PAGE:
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jonhales
April 3rd, 2015, 02:13 AM
Writing disks with NST is what I would like to do.

My primary aim is to obtain the hard disk setup programs which are available in collections of *.NSI disk images. My Advantage has a 360k DS/DD floppy drive, so it needs the double-density version of NST. Can anyone help?

1. If you have the Northstar-end NST ‘stub’ program to receive data packets and write the disks, could I send you a blank disk and return postage?

2. If you have the assembly code for NST , including the I/O routines for the Advantage, could you email a copy?

3. If you have the HEX file for the complete Advantage NST ‘stub’ program, could you email me a copy?

The first step in any of these cases would be a message via the forum.

An alternative route might be simpler:

4. The Advantage Graphics CP/M Preface, page 3-1 refers to “ADVANTAGE Hard Disk Supplement Disk”. If you have this, could I send you a blank disk for a copy? This manual refers to the ‘ADVANTAGE HARD DISK SUPPLEMENT GUIDE” which I have been unable to locate.

5. If you have the pair of disks (‘HDOS 2.2.0 H System Disk’ and ‘HDOS 2.2.1 H Initial Recovery’) in Advantage version, could you make me copies if I send blank disks and pay for return postage? (Note: On Bitsavers.org, I think these are D04B01 and D07B01, respectively. They appear under the Northstar Horizon directory and may not work on the Advantage).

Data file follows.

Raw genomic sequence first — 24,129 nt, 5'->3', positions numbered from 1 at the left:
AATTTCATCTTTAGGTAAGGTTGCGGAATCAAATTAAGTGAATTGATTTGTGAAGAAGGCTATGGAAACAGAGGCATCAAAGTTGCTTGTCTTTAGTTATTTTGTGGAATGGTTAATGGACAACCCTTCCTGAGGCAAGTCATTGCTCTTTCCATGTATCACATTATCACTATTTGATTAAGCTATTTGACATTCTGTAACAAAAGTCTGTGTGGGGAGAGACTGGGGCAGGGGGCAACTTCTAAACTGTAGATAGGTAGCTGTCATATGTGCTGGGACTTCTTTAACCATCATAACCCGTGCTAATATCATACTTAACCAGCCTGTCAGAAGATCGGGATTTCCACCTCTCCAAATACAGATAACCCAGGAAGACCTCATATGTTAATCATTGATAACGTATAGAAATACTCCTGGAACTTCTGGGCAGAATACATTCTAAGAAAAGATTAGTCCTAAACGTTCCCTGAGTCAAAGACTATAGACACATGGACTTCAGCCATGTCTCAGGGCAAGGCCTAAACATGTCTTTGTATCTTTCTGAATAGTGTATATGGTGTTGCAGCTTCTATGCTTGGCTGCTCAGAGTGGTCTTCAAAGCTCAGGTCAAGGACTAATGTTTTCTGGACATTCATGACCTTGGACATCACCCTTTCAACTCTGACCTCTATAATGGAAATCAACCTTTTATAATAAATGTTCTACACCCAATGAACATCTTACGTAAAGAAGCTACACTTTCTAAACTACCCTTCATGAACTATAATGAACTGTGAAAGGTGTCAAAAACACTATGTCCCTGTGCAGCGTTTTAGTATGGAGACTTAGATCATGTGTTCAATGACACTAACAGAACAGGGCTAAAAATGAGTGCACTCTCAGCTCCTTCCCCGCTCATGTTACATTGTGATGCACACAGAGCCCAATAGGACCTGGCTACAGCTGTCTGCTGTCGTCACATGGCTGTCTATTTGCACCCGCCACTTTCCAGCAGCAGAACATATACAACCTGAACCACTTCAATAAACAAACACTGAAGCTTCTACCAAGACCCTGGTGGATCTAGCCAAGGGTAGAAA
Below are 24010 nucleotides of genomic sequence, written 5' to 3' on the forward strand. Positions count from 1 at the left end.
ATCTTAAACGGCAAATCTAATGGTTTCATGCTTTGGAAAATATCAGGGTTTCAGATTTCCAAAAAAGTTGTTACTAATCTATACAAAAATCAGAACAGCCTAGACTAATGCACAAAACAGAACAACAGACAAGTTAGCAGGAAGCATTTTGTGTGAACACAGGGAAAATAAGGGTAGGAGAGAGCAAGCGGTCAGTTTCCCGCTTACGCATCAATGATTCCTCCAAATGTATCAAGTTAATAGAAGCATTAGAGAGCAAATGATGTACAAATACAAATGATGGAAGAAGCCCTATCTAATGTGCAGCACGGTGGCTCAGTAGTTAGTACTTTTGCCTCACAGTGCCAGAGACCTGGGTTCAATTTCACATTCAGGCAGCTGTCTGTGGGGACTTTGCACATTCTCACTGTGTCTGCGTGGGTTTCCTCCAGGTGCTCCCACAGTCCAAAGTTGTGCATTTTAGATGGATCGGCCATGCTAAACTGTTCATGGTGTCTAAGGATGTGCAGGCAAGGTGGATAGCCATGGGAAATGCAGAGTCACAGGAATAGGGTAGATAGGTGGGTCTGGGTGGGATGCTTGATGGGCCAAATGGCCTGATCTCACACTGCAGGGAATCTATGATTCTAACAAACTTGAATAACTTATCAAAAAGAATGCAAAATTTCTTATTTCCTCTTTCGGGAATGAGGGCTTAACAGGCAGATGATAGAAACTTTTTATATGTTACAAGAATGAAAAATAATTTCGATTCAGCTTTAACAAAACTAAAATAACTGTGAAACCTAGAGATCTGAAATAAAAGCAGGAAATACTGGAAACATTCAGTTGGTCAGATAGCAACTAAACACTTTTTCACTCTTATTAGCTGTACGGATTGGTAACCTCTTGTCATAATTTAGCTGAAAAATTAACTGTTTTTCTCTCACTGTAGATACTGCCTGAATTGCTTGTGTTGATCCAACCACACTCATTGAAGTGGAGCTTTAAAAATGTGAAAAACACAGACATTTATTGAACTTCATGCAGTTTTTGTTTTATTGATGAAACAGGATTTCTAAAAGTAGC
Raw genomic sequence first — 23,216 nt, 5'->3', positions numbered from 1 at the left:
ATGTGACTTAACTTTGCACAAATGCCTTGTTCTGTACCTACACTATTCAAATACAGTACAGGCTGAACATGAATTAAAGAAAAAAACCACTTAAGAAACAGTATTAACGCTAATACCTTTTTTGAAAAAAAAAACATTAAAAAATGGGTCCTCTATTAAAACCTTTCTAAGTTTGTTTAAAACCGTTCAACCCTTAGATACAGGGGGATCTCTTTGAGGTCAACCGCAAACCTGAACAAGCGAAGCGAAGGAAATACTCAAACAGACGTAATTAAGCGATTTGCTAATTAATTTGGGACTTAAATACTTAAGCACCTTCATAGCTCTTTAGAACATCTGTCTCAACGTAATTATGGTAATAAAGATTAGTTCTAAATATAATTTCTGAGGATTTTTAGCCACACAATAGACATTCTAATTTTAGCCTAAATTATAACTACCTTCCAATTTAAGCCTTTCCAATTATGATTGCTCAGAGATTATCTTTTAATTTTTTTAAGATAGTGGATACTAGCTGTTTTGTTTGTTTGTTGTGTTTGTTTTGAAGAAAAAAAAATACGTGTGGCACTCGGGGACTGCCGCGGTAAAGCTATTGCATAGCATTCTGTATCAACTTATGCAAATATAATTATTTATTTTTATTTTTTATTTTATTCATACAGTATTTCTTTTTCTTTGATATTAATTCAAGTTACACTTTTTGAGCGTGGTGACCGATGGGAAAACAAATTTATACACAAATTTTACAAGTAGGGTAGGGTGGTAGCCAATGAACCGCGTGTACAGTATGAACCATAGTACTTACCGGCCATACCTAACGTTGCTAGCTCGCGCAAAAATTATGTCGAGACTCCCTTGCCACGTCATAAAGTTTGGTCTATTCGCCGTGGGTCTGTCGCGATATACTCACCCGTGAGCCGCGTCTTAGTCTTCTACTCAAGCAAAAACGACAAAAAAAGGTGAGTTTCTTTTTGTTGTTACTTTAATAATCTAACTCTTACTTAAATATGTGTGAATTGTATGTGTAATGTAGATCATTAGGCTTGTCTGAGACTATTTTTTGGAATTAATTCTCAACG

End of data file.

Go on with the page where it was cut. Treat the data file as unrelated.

If you are familiar with the Advantage hard disk setup and can clarify which NSI disk images are the correct ones for setting up the Advantage, please reply.

My preference is to get NST working on my Advantage, since this would allow me to make disks with a range of software. For example, one of my Advantage hard disks (5Mb) was originally running TurboDOS, and I know there are install disks for TurboDOS in NSI image format on various archive collections. Is anyone else running TurboDOS on an Advantage?

Background for anyone reading this who is not familiar with the Northstar Advantage:

The Northstar Advantage uses 10-hard sector 360k DS/DD disks (which can be a barrier to copying disk images). Dave Dunfield’s NST (Northstar Transfer) program allows transfer of a disk image from a DOS PC into the Advantage via the serial port. The ‘stub’ program on the Advantage writes the incoming data to the floppy disk. Dave Dunfield provided the ASM file for the main program, together with sample I/O code for customisation to the particular system. While I have tried to understand the assembly code with reference to the Advantage Technical Manual, I have not managed to work out the required coding.

Jon

new_castle_j
April 3rd, 2015, 09:34 AM
My preference is to get NST working on my Advantage, since this would allow me to make disks with a range of software. For example, one of my Advantage hard disks (5Mb) was originally running TurboDOS, and I know there are install disks for TurboDOS in NSI image format on various archive collections. Is anyone else running TurboDOS on an Advantage?